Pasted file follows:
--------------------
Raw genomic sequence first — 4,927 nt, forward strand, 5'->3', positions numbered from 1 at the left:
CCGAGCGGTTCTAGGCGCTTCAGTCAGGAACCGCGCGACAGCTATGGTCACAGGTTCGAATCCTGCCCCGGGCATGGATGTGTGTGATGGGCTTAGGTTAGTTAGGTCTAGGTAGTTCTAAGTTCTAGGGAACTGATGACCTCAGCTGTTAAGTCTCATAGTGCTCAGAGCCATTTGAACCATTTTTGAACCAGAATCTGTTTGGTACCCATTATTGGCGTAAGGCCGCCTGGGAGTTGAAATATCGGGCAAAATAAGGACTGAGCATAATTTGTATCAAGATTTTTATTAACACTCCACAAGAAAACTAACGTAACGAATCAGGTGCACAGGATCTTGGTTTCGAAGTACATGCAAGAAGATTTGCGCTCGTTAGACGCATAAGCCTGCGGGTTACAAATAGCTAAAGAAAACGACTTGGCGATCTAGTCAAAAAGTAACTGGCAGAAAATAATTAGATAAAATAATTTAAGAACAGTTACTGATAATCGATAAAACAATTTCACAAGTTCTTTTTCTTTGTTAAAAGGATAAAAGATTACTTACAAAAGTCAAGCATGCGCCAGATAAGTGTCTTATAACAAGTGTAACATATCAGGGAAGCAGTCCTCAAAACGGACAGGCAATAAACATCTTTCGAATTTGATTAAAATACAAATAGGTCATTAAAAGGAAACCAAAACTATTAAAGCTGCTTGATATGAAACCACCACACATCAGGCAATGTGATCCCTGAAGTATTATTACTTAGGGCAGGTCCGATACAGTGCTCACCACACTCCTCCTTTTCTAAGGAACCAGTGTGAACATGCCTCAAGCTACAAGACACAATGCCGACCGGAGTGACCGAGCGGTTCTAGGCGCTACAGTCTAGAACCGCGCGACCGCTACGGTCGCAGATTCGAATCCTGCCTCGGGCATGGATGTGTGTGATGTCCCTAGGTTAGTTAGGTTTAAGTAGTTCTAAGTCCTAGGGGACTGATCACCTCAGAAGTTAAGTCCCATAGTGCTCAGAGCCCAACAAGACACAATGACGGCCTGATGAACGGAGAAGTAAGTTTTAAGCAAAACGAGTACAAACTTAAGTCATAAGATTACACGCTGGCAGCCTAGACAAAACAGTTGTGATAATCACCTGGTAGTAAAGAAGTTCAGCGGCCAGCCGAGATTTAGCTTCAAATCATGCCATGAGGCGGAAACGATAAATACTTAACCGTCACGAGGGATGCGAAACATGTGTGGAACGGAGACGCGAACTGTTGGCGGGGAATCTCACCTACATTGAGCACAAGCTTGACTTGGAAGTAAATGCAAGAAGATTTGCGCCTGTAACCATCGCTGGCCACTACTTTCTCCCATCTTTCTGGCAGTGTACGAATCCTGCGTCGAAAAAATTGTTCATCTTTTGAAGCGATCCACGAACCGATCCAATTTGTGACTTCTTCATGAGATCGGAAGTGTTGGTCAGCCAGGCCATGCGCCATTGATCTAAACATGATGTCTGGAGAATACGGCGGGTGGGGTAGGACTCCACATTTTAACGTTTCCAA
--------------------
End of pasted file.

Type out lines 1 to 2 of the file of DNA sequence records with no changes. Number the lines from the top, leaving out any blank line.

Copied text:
Raw genomic sequence first — 4,927 nt, forward strand, 5'->3', positions numbered from 1 at the left:
CCGAGCGGTTCTAGGCGCTTCAGTCAGGAACCGCGCGACAGCTATGGTCACAGGTTCGAATCCTGCCCCGGGCATGGATGTGTGTGATGGGCTTAGGTTAGTTAGGTCTAGGTAGTTCTAAGTTCTAGGGAACTGATGACCTCAGCTGTTAAGTCTCATAGTGCTCAGAGCCATTTGAACCATTTTTGAACCAGAATCTGTTTGGTACCCATTATTGGCGTAAGGCCGCCTGGGAGTTGAAATATCGGGCAAAATAAGGACTGAGCATAATTTGTATCAAGATTTTTATTAACACTCCACAAGAAAACTAACGTAACGAATCAGGTGCACAGGATCTTGGTTTCGAAGTACATGCAAGAAGATTTGCGCTCGTTAGACGCATAAGCCTGCGGGTTACAAATAGCTAAAGAAAACGACTTGGCGATCTAGTCAAAAAGTAACTGGCAGAAAATAATTAGATAAAATAATTTAAGAACAGTTACTGATAATCGATAAAACAATTTCACAAGTTCTTTTTCTTTGTTAAAAGGATAAAAGATTACTTACAAAAGTCAAGCATGCGCCAGATAAGTGTCTTATAACAAGTGTAACATATCAGGGAAGCAGTCCTCAAAACGGACAGGCAATAAACATCTTTCGAATTTGATTAAAATACAAATAGGTCATTAAAAGGAAACCAAAACTATTAAAGCTGCTTGATATGAAACCACCACACATCAGGCAATGTGATCCCTGAAGTATTATTACTTAGGGCAGGTCCGATACAGTGCTCACCACACTCCTCCTTTTCTAAGGAACCAGTGTGAACATGCCTCAAGCTACAAGACACAATGCCGACCGGAGTGACCGAGCGGTTCTAGGCGCTACAGTCTAGAACCGCGCGACCGCTACGGTCGCAGATTCGAATCCTGCCTCGGGCATGGATGTGTGTGATGTCCCTAGGTTAGTTAGGTTTAAGTAGTTCTAAGTCCTAGGGGACTGATCACCTCAGAAGTTAAGTCCCATAGTGCTCAGAGCCCAACAAGACACAATGACGGCCTGATGAACGGAGAAGTAAGTTTTAAGCAAAACGAGTACAAACTTAAGTCATAAGATTACACGCTGGCAGCCTAGACAAAACAGTTGTGATAATCACCTGGTAGTAAAGAAGTTCAGCGGCCAGCCGAGATTTAGCTTCAAATCATGCCATGAGGCGGAAACGATAAATACTTAACCGTCACGAGGGATGCGAAACATGTGTGGAACGGAGACGCGAACTGTTGGCGGGGAATCTCACCTACATTGAGCACAAGCTTGACTTGGAAGTAAATGCAAGAAGATTTGCGCCTGTAACCATCGCTGGCCACTACTTTCTCCCATCTTTCTGGCAGTGTACGAATCCTGCGTCGAAAAAATTGTTCATCTTTTGAAGCGATCCACGAACCGATCCAATTTGTGACTTCTTCATGAGATCGGAAGTGTTGGTCAGCCAGGCCATGCGCCATTGATCTAAACATGATGTCTGGAGAATACGGCGGGTGGGGTAGGACTCCACATTTTAACGTTTCCAA